Your student will come home with many stories and experiences to share so it is important that they have someone to listen and ask questions. They will be excited to come home, but may be nervous about reintegrating with their old friends and family, or may miss aspects about the culture they experienced abroad. 

Understand Reverse Culture Shock

It's completely normal for many students to also experience the same Culture Shock process after returning to the U.S.

"Reverse Culture Shock" is a term used to describe the feelings experienced when people return to their home country and find that things may be unfamiliar, they may feel excluded, or misunderstood. Many reasons may cause "Reverse Culture Shock" including a student's change in global perspectives, the lack of excitement when transitioning to "normal life" or even just having a newfound appreciation for cultures that nobody else seems to understand.  

While family and friend may not always be able to understand these types of changes, encourage your student to:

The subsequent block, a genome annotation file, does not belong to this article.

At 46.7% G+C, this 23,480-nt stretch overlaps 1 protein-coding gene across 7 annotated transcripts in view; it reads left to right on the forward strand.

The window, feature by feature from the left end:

• Share their stories. Listen to their adventures, and help them articulate their experiences. They can share their journey with other students on campus, or other study abroad students as well.
  • Talk with an Education Abroad Advisor. The staff in the Office of Education Abroad aren’t only there for students before and during their trips - everyone loves talking with returnee students and are very familiar with any on-campus resources that may be beneficial.
  • Talk with people who had similar experiences. 
  • Become involved with the international community at Georgia Southern. Georgia Southern has around 600 international students across all campuses and both the office of International Admissions and Programs, and the Office of Global Engagement sponsor programs and events that encourage cross-cultural exchanges and engagement.
  • Pursue language learning. Students can take classes in a variety of languages through the Department of Foreign Languages, and even meet new people with whom they can practice with!
  • Stay connected with friends abroad. The internet and social media makes it easy to keep in touch with their connections from abroad. Letters are also a fun way to practice language skills while connecting.
  • Personally reflect. Blogging, journaling, writing, or even creating videos about their experience can also be very self-fulfilling.